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I am developing a UDP client module in Solaris using C, and there are 2 design modules:

(1) Create a socket, and send all messages through this socket. The receive thread only call recvfrom on this socket.

(2) Create a group of sockets. When sending message, select a socket randomly from the socket pool. The receive thread needs to call poll or select on a group of sockets.

When the throughput is low, I think the first design module is OK.

If the throughput is high, I am wondering whether the second design module can be better? Because it will dispatch messages to a group of sockets, and this maybe improve UDP datagram delivery successful rate and more efficient.

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What throughput are you expecting? Is this running at say, 10Mb, 100Mb, 1Gb, 10Gb or 100Gb? And in addition, what CPU and architecture does your server have? How many cores and how fast are the cores? I would like to answer but it depends to heavily on these questions. – Vality Apr 16 '14 at 8:45

There's still only one network. You can have as many sockets, threads, whatever, as you like. The rate-determining step is the network. There is no point to this.

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+1 unnecessary complication. – Martin James Apr 16 '14 at 10:01

The question here primarily depends on how parallel the computer is (number of cores) and how parallel the algorithm is. Most likely your CPU cores are vastly faster than the network connection anyway and even one of them could easily overwhelm the connection. Thus on a typical system option (1) will give significantly better performance and lower drop rates.

This is because there is a significant overhead to using a UDP port on several threads or processes due to the internal locking the OS has to do to ensure the packets' contents are not multiplexed and corrupted, this causes a significant performance loss and significantly increased chance of packet loss where the kernel gives up waiting for other threads and just throws your pending packets away.

In the extreme case where your cores are very slow and your connection extremely fast (say a 500 core super computer with a 10 - 100Gbit fibre connection) option two could become more feasible, the locking would be less likely as the connection would be fast enough to keep many cores busy without them tripping over each other and locking often, this will -not- increase reliability (and may slightly decrease it) but might increase throughput depending on your architecture.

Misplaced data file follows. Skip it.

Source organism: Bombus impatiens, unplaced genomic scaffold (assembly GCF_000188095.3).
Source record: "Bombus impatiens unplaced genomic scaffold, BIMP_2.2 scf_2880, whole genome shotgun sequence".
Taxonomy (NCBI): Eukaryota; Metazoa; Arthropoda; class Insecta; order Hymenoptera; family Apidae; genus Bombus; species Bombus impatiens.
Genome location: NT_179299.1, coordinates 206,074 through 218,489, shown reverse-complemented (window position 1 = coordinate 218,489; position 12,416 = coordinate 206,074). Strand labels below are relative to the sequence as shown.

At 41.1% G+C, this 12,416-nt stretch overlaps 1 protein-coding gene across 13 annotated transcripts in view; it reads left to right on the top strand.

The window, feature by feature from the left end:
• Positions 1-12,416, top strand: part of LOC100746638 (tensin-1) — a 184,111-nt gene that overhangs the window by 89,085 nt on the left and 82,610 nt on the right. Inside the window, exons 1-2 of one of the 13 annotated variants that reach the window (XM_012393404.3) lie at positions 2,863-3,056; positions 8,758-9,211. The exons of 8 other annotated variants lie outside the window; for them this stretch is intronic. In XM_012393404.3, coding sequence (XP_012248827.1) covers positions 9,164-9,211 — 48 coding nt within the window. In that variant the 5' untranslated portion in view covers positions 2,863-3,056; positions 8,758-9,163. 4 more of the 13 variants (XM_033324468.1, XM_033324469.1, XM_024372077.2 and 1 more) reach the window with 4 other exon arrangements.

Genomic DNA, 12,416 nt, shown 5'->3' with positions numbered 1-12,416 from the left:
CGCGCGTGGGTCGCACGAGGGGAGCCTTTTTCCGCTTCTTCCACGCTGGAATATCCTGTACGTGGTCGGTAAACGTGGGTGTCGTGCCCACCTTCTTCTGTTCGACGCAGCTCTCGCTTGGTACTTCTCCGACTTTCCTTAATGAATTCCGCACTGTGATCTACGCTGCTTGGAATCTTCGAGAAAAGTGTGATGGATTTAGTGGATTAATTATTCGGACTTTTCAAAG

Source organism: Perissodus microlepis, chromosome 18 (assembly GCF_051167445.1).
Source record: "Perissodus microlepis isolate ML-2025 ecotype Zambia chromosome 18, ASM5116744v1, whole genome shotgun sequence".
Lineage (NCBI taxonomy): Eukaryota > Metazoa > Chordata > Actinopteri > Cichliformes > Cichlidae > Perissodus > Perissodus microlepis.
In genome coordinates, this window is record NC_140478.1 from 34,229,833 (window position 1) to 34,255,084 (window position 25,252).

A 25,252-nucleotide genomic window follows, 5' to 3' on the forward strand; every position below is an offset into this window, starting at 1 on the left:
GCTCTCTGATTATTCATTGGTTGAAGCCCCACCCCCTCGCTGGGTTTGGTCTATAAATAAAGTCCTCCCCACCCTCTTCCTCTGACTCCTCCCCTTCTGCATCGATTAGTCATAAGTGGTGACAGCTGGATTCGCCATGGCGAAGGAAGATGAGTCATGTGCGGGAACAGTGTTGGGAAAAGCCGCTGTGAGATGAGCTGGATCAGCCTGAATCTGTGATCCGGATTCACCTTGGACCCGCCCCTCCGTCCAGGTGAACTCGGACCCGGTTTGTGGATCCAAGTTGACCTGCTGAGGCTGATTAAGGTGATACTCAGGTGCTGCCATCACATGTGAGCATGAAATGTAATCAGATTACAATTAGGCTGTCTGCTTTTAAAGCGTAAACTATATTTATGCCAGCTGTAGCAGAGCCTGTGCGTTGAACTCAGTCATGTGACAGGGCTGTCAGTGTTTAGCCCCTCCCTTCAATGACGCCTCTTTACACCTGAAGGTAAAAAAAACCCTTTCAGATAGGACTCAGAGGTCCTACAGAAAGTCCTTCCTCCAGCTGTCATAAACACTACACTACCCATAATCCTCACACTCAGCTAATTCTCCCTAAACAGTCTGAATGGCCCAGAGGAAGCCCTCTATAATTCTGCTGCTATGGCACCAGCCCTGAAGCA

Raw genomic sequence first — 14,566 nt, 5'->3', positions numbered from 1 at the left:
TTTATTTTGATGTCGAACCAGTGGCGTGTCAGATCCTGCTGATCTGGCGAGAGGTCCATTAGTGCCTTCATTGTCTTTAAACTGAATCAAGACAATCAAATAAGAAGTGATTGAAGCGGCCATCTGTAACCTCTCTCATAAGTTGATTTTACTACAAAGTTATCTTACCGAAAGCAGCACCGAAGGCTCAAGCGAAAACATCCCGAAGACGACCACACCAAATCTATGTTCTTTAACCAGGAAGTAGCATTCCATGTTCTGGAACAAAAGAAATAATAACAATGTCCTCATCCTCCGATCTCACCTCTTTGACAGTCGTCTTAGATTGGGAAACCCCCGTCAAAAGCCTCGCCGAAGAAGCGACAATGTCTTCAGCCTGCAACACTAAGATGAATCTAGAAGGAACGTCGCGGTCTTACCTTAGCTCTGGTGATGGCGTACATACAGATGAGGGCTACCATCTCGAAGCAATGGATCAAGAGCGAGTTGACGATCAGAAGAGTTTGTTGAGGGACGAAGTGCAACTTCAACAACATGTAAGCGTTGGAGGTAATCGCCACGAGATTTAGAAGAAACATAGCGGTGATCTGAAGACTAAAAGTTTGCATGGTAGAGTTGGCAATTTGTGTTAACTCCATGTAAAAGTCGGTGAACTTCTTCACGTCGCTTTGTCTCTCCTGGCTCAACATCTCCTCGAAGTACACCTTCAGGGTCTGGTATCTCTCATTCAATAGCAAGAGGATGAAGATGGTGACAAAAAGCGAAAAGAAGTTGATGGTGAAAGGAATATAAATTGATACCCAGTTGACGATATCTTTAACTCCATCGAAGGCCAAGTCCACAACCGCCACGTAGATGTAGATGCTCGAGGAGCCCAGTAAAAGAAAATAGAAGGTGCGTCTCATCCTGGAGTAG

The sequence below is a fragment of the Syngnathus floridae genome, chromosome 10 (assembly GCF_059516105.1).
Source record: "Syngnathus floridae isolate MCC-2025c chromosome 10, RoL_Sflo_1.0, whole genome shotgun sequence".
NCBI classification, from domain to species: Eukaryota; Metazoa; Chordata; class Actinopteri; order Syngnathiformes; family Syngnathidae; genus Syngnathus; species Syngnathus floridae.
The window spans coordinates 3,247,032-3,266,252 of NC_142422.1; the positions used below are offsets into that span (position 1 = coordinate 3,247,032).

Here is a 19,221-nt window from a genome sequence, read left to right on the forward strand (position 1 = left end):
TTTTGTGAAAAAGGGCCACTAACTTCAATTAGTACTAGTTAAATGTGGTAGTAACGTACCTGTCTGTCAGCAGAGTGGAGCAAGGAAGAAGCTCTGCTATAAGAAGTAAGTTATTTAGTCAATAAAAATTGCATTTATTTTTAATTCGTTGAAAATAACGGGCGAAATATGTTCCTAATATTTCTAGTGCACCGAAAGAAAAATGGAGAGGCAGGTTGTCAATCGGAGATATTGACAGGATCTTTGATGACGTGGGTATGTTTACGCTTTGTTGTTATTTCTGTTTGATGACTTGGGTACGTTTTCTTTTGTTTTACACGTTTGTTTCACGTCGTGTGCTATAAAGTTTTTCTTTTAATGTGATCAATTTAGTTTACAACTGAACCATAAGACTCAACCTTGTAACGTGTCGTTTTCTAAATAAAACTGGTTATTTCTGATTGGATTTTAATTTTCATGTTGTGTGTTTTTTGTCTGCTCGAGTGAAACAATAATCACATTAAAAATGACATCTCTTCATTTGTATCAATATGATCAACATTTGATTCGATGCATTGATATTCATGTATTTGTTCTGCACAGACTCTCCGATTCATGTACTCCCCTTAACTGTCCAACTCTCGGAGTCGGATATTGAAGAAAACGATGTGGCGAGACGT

Overall in nearly every case I would suggest option 1, but if you really do have an extreme throughput situation you should look into other methods, however if you are writing software for this kind of system you would probably benefit from some more general training in massively parallel systems.

I hope this helps, if you have any queries please leave a comment.

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Since when does a kernel 'give up waiting for other threads and throw your outbound packets away'? – EJP Apr 16 '14 at 10:21
@EJP Admittedly I have not looked at the sources of Solaris so cannot tell you what it will do but this is absolutely conforming, UDP packets can be thrown away by the kernel in a BSD style sockets implementation if the network interface is too busy to process them, otherwise the kernel would need an infinite queue of pending packets in the case of a CPU sending packets faster than the network interface can transmit them. (of course it is also allowed to make the process block, but this is harder for the OS to predict so often the throwing away method is used.) – Vality Apr 16 '14 at 10:24
Whoever gave the down-vote, please give me an opportunity to explain or edit my answer before voting, otherwise I am unable to help address your qualm and do not know what is wrong with the answer. – Vality Apr 16 '14 at 10:29
@EJP For example have a look in the Linux kernel's UDP multi-cast support, that can drop outbound UDP packets under some circumstances. In addition if the kernel uses rate limiting for UDP which is an available and often used option that will also cause it to sometimes drop UDP packets. – Vality Apr 16 '14 at 10:48
The kernel has a socket send buffer per TCP or UDP socket, whose size is given by the socket option SO_SNDBUF, and it has the ability to block the sender while it's full. The only two permissible behaviours for send() when the socket send buffer is full are (1) block or (2) return -1/EAGAIN in non-blocking mode. – EJP Apr 16 '14 at 12:09

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